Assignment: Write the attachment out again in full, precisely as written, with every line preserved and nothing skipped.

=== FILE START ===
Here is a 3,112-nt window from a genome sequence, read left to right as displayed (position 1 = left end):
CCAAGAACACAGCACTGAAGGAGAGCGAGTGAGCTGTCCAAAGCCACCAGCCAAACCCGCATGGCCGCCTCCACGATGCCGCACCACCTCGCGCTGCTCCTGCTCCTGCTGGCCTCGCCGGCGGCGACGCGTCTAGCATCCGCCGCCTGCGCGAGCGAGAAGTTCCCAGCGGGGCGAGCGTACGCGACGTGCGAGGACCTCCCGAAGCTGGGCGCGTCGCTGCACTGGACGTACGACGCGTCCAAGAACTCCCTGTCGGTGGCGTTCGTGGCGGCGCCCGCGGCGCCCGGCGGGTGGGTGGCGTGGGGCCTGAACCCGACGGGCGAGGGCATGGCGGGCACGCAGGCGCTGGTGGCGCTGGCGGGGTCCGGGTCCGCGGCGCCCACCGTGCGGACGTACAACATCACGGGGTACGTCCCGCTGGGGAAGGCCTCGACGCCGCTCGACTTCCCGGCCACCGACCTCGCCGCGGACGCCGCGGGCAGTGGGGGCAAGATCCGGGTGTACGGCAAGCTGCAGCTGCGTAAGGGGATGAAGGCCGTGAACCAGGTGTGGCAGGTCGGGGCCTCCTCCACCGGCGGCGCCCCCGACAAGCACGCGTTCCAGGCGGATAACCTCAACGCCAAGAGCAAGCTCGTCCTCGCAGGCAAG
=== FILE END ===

Here is a 3,112-nt window from a genome sequence, read left to right as displayed (position 1 = left end):
CCAAGAACACAGCACTGAAGGAGAGCGAGTGAGCTGTCCAAAGCCACCAGCCAAACCCGCATGGCCGCCTCCACGATGCCGCACCACCTCGCGCTGCTCCTGCTCCTGCTGGCCTCGCCGGCGGCGACGCGTCTAGCATCCGCCGCCTGCGCGAGCGAGAAGTTCCCAGCGGGGCGAGCGTACGCGACGTGCGAGGACCTCCCGAAGCTGGGCGCGTCGCTGCACTGGACGTACGACGCGTCCAAGAACTCCCTGTCGGTGGCGTTCGTGGCGGCGCCCGCGGCGCCCGGCGGGTGGGTGGCGTGGGGCCTGAACCCGACGGGCGAGGGCATGGCGGGCACGCAGGCGCTGGTGGCGCTGGCGGGGTCCGGGTCCGCGGCGCCCACCGTGCGGACGTACAACATCACGGGGTACGTCCCGCTGGGGAAGGCCTCGACGCCGCTCGACTTCCCGGCCACCGACCTCGCCGCGGACGCCGCGGGCAGTGGGGGCAAGATCCGGGTGTACGGCAAGCTGCAGCTGCGTAAGGGGATGAAGGCCGTGAACCAGGTGTGGCAGGTCGGGGCCTCCTCCACCGGCGGCGCCCCCGACAAGCACGCGTTCCAGGCGGATAACCTCAACGCCAAGAGCAAGCTCGTCCTCGCAGGCAAG